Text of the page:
JERRY FOWLER: Do you mean that operation that was on film was --
PAUL MITCHELL: Yeah, that was a mixture of Chechens and Russians, but from what we could work out afterwards, he was probably kidnapped for money. That’s quite common in cleansing operations. They’ll tell the relatives, okay, you can have him back for a certain amount of money. It seems to happen quite frequently from what I could work out. I’m sure there are people in this room who know more about that than I do. But that seems to be a fairly common occurrence.
JERRY FOWLER: Patrice, MSF, of course, has operations on the ground at least in Ingushetia. I don’t know how much you go into Chechnya. That film was done about, what, 14 months ago, May of 2002.
Can you just briefly update us on the situation on the ground as MSF understands it?
PATRICE PAGÉ: Well, the most frustrating thing for a humanitarian aid worker is that the space of work in the northern Caucasus, is almost nonexistent now, let’s be honest.
MSF’s last visit to Chechnya was in July 2002. In Ingushetia we work only two or three days a month with international volunteers and we change locations every night because the insecurity has clearly extended to Ingushetia now.
In Dagestan we stopped all our activities for the displaced people living there, roughly 8,000, since our colleague Arjan Erkel was abducted one year ago on August 12, 2002. So, it’s very difficult for us because we are not able to be there directly with the people, first to assist them in Chechnya, and then to restore a space of humanity.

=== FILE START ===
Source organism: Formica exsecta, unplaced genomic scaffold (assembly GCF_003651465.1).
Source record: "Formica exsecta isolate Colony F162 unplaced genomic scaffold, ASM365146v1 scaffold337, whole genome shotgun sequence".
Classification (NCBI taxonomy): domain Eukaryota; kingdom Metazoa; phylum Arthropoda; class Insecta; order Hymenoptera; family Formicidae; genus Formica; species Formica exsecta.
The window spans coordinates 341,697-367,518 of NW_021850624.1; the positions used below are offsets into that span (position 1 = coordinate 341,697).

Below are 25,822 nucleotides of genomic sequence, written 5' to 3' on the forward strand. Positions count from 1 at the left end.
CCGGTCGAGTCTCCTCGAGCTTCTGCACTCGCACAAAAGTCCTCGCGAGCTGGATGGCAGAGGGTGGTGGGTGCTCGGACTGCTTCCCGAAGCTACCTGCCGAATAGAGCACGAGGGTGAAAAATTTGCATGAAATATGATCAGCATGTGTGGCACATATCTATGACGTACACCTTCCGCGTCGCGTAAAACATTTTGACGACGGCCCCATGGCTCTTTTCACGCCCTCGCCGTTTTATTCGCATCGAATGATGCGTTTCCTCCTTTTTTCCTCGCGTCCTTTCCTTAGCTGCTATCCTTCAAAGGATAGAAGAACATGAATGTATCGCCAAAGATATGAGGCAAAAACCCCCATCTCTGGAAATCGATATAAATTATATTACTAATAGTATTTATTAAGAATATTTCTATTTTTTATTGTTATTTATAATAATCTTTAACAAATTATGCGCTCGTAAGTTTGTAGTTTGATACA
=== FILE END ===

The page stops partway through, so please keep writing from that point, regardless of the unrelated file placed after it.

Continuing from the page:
This is what we are doing in war zones everywhere in the world, except this context. It’s important for us when everything is going wrong around that we are restoring a space of dignity. We are directly witnessing abuses committed against the civilian population and we speak out publicly about it.
Now it’s very difficult in Chechnya. Just as an example, on September 10, the Russian Minister of Interior released a warning of kidnapping in Ingushetia, which means that until after the election in Chechnya on October 5, we, all humanitarian organizations, will most probably not be able to be in Ingushetia.
While at the same time, the authorities are threatening to close all tented camps in Ingushetia by the end of September. So, we’re not able to be there to see what happening and to assist the people.
JERRY FOWLER: What about inside Chechnya? I mean are you receiving reports out? Do you have MSF people who occasionally go into Chechnya or are all the operations in Ingushetia?
PATRICE PAGÉ: Well, currently since the abduction of Arjan Erkel, we work only through very courageous national staff providing medical assistance to 30 health facilities or so in Chechnya.
In Ingushetia we work in all tented camps and in squats (“kompaknikis”) where displaced people are living, providing basic non-food items, mobile clinics and also water and sanitation facilities.
What we know is that, of course, the war is still going on in Chechnya, as everybody knows. For the first half of the year 2003 the Chechen administration actually officially stated that 267 civilian people went missing. Just to give you an example, for the first two weeks of July the United Nations released a report stating that 92 civilians were killed in Chechnya, 60 were wounded, and 7 were abducted.